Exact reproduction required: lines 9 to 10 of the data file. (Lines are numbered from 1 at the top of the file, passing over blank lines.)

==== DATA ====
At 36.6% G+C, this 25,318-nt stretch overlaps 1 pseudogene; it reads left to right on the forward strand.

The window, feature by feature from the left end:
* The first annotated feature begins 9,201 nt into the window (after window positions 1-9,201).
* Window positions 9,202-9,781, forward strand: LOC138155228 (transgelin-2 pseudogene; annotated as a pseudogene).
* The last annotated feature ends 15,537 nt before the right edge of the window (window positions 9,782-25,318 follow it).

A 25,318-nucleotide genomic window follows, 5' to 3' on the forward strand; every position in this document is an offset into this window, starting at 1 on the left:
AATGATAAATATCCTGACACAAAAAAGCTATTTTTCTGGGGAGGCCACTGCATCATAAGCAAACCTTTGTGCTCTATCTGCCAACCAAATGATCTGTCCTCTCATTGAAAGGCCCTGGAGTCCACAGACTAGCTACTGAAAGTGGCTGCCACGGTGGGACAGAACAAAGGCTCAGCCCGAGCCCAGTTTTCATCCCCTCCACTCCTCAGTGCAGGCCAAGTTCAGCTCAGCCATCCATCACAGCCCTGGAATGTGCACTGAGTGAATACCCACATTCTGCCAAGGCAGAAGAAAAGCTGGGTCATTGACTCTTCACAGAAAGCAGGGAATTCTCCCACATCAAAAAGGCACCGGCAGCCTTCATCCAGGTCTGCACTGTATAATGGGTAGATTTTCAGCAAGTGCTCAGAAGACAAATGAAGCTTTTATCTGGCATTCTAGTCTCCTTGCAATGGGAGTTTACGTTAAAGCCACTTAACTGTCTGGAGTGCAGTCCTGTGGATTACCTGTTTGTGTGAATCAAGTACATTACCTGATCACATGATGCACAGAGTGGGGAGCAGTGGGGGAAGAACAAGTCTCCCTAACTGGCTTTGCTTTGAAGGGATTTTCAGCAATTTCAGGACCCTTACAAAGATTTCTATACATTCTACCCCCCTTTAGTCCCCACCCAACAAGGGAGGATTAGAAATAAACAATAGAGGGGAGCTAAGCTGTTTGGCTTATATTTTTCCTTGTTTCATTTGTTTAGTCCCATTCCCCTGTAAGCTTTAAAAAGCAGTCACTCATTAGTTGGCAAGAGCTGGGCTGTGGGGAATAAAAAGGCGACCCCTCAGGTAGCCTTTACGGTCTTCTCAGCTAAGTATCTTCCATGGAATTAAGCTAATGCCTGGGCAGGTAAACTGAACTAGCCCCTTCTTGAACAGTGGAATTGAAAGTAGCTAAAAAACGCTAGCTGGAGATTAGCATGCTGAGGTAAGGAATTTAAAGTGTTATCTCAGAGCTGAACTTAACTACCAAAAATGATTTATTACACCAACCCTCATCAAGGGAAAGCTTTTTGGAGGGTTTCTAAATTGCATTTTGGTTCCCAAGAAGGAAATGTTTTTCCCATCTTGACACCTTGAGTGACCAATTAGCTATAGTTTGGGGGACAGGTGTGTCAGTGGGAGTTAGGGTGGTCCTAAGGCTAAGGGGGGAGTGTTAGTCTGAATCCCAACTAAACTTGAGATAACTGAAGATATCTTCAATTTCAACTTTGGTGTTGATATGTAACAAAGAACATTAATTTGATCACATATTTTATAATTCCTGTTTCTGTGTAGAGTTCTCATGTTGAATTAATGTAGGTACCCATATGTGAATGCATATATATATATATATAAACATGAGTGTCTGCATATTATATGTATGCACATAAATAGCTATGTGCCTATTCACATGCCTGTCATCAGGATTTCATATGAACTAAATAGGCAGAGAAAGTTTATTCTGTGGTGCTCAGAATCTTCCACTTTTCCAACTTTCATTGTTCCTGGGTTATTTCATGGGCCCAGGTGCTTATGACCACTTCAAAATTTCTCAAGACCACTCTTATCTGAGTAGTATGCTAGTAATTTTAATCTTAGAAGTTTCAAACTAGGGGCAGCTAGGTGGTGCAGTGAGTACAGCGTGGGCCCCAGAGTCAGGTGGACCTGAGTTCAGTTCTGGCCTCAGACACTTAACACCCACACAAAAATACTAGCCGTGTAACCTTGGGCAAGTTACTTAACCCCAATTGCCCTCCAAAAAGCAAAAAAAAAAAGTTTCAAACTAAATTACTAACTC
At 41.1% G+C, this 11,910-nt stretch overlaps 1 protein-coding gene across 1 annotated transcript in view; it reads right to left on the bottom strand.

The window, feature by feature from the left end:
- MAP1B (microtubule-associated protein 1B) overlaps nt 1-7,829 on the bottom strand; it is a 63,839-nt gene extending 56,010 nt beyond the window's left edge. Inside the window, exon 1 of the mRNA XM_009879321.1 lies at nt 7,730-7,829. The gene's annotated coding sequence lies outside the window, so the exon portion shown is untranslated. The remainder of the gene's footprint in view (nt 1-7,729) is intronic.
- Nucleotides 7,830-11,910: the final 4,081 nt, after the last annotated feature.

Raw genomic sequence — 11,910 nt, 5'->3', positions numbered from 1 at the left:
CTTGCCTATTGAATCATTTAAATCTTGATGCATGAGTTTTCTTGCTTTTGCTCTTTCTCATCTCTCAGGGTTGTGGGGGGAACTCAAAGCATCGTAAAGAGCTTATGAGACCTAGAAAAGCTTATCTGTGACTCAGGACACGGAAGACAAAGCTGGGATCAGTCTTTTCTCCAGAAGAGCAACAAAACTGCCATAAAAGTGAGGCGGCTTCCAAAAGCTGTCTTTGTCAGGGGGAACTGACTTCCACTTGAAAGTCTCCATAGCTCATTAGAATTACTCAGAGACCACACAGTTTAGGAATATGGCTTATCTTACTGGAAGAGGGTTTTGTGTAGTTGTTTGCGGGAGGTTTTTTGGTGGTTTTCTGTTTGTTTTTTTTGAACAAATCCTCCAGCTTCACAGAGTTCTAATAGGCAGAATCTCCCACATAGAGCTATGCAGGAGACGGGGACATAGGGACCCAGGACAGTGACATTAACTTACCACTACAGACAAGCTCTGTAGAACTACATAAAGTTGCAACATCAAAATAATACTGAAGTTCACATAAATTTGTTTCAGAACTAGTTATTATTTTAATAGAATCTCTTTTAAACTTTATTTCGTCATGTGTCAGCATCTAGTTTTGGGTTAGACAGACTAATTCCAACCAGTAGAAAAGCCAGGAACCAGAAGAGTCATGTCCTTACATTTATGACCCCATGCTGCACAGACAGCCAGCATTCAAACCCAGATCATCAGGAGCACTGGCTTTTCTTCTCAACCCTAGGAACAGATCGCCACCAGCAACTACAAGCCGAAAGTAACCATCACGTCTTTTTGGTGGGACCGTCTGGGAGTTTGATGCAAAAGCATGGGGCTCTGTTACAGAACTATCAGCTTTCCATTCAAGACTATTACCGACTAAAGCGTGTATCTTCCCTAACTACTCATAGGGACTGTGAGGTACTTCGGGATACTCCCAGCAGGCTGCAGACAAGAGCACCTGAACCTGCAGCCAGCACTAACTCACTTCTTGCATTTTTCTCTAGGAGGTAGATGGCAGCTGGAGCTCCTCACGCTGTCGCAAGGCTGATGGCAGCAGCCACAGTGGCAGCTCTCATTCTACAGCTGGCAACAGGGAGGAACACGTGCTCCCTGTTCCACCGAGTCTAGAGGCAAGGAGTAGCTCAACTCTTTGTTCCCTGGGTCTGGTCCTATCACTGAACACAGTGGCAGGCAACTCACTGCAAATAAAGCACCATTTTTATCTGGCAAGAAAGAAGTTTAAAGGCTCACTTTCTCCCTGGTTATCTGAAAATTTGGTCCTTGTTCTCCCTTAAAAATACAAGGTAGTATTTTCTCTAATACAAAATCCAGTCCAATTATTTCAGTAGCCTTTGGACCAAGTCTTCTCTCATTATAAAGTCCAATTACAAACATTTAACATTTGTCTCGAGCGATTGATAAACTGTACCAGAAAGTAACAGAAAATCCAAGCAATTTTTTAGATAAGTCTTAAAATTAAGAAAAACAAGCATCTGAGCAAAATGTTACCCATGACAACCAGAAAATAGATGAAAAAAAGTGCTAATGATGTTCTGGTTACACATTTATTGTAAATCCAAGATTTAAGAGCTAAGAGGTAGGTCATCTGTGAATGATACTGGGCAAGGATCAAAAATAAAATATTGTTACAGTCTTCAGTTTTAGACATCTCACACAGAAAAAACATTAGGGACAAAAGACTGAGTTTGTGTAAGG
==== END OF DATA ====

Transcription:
The window, feature by feature from the left end:
- MAP1B (microtubule-associated protein 1B) overlaps nt 1-7,829 on the bottom strand; it is a 63,839-nt gene extending 56,010 nt beyond the window's left edge. Inside the window, exon 1 of the mRNA XM_009879321.1 lies at nt 7,730-7,829. The gene's annotated coding sequence lies outside the window, so the exon portion shown is untranslated. The remainder of the gene's footprint in view (nt 1-7,729) is intronic.